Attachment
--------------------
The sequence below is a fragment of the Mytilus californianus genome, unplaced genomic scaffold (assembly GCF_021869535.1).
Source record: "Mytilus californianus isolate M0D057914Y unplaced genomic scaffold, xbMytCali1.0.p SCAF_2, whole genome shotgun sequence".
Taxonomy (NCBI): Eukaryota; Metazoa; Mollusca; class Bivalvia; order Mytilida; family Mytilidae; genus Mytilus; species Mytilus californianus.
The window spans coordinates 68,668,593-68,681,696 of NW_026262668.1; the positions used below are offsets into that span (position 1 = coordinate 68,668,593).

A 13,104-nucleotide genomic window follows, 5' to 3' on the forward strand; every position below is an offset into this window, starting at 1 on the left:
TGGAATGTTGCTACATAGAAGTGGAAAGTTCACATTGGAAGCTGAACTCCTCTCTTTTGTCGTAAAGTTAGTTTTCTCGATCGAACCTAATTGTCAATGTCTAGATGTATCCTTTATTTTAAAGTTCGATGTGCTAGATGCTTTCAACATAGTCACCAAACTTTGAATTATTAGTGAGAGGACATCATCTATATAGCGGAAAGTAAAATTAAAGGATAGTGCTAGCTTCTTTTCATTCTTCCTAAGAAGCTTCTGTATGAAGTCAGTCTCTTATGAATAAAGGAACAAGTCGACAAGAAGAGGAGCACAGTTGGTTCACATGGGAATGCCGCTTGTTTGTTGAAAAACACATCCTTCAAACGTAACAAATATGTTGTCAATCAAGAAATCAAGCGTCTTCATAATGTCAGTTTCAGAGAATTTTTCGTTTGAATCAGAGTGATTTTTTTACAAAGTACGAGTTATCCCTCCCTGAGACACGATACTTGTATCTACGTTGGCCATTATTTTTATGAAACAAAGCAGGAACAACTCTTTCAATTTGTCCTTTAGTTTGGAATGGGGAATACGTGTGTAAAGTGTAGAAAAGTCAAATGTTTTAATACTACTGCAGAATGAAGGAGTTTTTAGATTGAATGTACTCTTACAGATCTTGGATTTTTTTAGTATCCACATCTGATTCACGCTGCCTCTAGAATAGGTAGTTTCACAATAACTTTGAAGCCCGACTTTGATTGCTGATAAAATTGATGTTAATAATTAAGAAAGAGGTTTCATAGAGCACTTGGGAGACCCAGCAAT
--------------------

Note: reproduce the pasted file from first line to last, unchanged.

The sequence below is a fragment of the Mytilus californianus genome, unplaced genomic scaffold (assembly GCF_021869535.1).
Source record: "Mytilus californianus isolate M0D057914Y unplaced genomic scaffold, xbMytCali1.0.p SCAF_2, whole genome shotgun sequence".
Taxonomy (NCBI): Eukaryota; Metazoa; Mollusca; class Bivalvia; order Mytilida; family Mytilidae; genus Mytilus; species Mytilus californianus.
The window spans coordinates 68,668,593-68,681,696 of NW_026262668.1; the positions used below are offsets into that span (position 1 = coordinate 68,668,593).

A 13,104-nucleotide genomic window follows, 5' to 3' on the forward strand; every position below is an offset into this window, starting at 1 on the left:
TGGAATGTTGCTACATAGAAGTGGAAAGTTCACATTGGAAGCTGAACTCCTCTCTTTTGTCGTAAAGTTAGTTTTCTCGATCGAACCTAATTGTCAATGTCTAGATGTATCCTTTATTTTAAAGTTCGATGTGCTAGATGCTTTCAACATAGTCACCAAACTTTGAATTATTAGTGAGAGGACATCATCTATATAGCGGAAAGTAAAATTAAAGGATAGTGCTAGCTTCTTTTCATTCTTCCTAAGAAGCTTCTGTATGAAGTCAGTCTCTTATGAATAAAGGAACAAGTCGACAAGAAGAGGAGCACAGTTGGTTCACATGGGAATGCCGCTTGTTTGTTGAAAAACACATCCTTCAAACGTAACAAATATGTTGTCAATCAAGAAATCAAGCGTCTTCATAATGTCAGTTTCAGAGAATTTTTCGTTTGAATCAGAGTGATTTTTTTACAAAGTACGAGTTATCCCTCCCTGAGACACGATACTTGTATCTACGTTGGCCATTATTTTTATGAAACAAAGCAGGAACAACTCTTTCAATTTGTCCTTTAGTTTGGAATGGGGAATACGTGTGTAAAGTGTAGAAAAGTCAAATGTTTTAATACTACTGCAGAATGAAGGAGTTTTTAGATTGAATGTACTCTTACAGATCTTGGATTTTTTTAGTATCCACATCTGATTCACGCTGCCTCTAGAATAGGTAGTTTCACAATAACTTTGAAGCCCGACTTTGATTGCTGATAAAATTGATGTTAATAATTAAGAAAGAGGTTTCATAGAGCACTTGGGAGACCCAGCAAT